Now that the world knows what happened to the Titan, the submersible that disappeared on Sunday during a dive to view the wreck of the RMS Titanic, officials are turning their attention to finding out how and why the ship apparently imploded, killing everyone on board. .
Thursday’s discovery of chunks of the Titan on the ocean floor effectively ended a rescue operation that had attracted much of the world’s attention. The U.S. Coast Guard, which led the search, would now be « focused on documenting the scene, » Rear Admiral John Mauger said at a news conference on Thursday.
On Friday, the Transportation Safety Board of Canada announced who was launching an investigation into the disaster. The council is involved because the vessel that brought the Titan to the scene and put it into the water, the MV Polar Prince, is Canadian.
A team of investigators will gather intelligence and conduct interviews in coordination with other agencies, the council said.
The Titan’s fate was not known until Thursday morning, in part because it took days to transport remotely operated vehicles that could reach Titanic’s depth to the site more than two miles below the ocean’s surface. Once the vehicles were deployed, debris from the Titan was spotted within hours, in an area approximately 1,600 feet from the Titanic’s bow, according to Admiral Mauger.
Experts said the remote vehicles will likely be used to continue to survey the site and recover some items. But parts of the stricken submersible will likely be left on the ocean floor indefinitely, they said. It is unclear whether human remains have been seen or can be recovered.
« We should expect on-site ROVs to identify as much as possible and also surface as much as possible, » said Jennifer K. Waters, dean of the State University of New York Maritime College.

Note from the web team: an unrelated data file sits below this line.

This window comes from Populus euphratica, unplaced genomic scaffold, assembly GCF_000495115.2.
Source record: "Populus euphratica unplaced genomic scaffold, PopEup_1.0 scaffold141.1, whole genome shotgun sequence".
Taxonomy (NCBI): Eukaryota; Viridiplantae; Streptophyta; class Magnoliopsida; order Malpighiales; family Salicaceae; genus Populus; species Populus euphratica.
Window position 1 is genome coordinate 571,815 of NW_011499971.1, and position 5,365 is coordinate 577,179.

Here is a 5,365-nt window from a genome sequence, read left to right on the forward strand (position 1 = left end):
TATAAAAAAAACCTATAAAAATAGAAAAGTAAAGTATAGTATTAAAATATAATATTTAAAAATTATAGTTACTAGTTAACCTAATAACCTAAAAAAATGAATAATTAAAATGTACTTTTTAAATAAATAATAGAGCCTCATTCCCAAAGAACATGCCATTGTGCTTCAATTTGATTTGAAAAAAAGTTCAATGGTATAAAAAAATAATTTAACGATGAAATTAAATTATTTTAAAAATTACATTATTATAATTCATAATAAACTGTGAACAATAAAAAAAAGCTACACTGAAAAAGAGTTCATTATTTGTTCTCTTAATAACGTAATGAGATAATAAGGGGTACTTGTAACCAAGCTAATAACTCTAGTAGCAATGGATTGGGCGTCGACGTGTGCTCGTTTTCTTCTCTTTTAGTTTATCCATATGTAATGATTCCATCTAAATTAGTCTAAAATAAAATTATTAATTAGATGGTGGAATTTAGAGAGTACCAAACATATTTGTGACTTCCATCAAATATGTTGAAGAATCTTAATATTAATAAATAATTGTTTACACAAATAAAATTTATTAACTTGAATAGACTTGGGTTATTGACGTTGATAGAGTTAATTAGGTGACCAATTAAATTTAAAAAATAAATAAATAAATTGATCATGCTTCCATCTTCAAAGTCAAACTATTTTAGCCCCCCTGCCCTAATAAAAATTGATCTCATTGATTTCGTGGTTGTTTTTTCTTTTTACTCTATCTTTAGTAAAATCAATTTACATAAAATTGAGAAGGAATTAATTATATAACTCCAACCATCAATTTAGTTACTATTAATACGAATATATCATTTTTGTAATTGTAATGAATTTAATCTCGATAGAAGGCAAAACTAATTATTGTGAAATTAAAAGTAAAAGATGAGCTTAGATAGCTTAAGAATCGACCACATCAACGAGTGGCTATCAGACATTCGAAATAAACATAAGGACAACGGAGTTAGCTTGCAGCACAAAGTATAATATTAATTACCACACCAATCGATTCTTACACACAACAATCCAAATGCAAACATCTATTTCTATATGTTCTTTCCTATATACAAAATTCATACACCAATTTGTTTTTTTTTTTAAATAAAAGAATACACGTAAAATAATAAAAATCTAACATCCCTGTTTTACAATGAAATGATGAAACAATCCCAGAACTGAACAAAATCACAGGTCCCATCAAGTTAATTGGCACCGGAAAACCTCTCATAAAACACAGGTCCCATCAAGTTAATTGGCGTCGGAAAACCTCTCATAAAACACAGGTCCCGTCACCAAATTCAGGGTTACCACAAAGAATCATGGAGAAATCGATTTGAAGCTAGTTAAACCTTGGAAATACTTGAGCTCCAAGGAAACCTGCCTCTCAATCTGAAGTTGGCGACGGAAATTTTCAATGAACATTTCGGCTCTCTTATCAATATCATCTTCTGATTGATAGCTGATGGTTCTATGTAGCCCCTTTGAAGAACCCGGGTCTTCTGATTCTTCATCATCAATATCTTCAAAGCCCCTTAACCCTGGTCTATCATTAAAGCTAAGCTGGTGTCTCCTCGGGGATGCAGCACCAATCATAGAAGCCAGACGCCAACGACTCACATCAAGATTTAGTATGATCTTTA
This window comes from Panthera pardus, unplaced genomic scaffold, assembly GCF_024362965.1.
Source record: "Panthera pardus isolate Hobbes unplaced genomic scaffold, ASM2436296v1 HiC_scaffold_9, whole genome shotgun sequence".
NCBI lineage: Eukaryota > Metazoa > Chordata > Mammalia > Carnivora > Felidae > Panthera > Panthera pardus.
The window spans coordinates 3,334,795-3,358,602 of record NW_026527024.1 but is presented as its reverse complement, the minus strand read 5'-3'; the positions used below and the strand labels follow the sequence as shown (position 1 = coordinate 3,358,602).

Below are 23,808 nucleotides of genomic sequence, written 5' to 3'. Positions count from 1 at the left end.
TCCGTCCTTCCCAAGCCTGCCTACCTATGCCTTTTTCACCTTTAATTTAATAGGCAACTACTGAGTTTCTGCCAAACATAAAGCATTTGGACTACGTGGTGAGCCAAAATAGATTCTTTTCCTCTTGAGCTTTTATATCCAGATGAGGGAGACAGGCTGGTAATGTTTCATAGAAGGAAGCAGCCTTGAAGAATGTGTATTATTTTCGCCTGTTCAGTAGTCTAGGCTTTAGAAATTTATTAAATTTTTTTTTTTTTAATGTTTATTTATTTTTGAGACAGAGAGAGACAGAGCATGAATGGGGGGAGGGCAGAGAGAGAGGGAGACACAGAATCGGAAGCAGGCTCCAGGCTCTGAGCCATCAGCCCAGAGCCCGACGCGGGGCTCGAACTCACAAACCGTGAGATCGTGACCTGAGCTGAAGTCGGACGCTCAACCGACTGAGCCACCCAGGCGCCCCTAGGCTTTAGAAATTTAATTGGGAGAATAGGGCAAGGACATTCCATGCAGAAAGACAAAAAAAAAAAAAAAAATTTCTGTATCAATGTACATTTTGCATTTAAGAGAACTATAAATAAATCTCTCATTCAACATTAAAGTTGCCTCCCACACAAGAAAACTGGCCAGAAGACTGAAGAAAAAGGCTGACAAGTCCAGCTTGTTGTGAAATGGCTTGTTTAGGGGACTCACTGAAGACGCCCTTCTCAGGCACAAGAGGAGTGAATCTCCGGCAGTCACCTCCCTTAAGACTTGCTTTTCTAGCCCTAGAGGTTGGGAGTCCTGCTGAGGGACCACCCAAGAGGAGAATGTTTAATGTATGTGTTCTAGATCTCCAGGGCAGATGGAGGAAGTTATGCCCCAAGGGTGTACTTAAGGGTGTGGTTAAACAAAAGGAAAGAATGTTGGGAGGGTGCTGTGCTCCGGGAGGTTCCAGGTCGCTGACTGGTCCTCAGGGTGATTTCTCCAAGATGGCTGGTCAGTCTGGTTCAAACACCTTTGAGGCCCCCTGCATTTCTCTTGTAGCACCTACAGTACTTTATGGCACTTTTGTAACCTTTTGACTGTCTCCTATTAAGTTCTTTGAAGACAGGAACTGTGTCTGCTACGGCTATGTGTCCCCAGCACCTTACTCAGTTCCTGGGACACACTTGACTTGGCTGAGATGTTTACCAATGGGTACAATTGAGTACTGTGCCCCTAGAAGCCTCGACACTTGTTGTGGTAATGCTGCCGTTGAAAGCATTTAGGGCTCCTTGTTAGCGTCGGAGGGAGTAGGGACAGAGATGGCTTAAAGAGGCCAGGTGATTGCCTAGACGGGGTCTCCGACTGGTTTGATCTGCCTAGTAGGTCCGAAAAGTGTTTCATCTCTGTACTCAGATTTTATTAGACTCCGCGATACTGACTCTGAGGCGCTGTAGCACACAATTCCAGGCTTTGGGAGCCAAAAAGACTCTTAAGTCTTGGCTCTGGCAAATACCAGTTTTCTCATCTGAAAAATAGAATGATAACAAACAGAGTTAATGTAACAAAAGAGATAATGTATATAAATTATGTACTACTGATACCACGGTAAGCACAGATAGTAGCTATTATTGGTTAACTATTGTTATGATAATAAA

They wouldn’t be able to collect everything on the ocean floor, he said, but they could bring back some materials that would be useful in investigations.
If the implosion occurred well above the ocean floor, fragments from the submersible could have spread over a large area, said James G. Bellingham, a professor of exploratory robotics at Johns Hopkins University. « They will have to look for Titanic debris in the Titanic debris at the bottom, » he added.
But the ocean is so deep there that « salvaging anything is a huge and expensive undertaking, » said Mike Jarvis, president of the American Salvage Association, an industry group for marine salvage workers.
The military tends to invest resources in recovering its sunken assets, Jarvis said, but recovery efforts for private vessels like the Titan would likely be limited by the expense. He estimated that a Titan recovery mission could cost $250,000 a day.
The Navy sent a lift mechanism for underwater heavy objects, called the Flyaway Deep Ocean Salvage System, to the site of the disappearance this week to help with search and recovery efforts. But it’s not clear if, or when, the system could be used.
The Titan, a 22-foot-long tube-shaped vessel with a single porthole, was owned by OceanGate. The company’s CEO, Stockton Rush, was piloting the submersible when it went missing.
« The entire OceanGate family is deeply grateful for the countless men and women from multiple organizations in the international community who have accelerated wide-ranging resources and worked so hard on this mission, » the company said in a statement, adding that its employees were « exhausted and deeply saddened by this loss. »
OceanGate did not answer questions about the recovery efforts or investigation, or whether any type of data logger, such as an aircraft’s black box, had been present on the Titan.
The Coast Guard and Navy did not immediately respond to questions on Friday about the future course of recovery operations.
« I know there are a lot of questions about how, why, when did this happen, » Admiral Mauger said Thursday, adding that authorities had the same questions. « This will, I’m sure, be the focus of the future review. »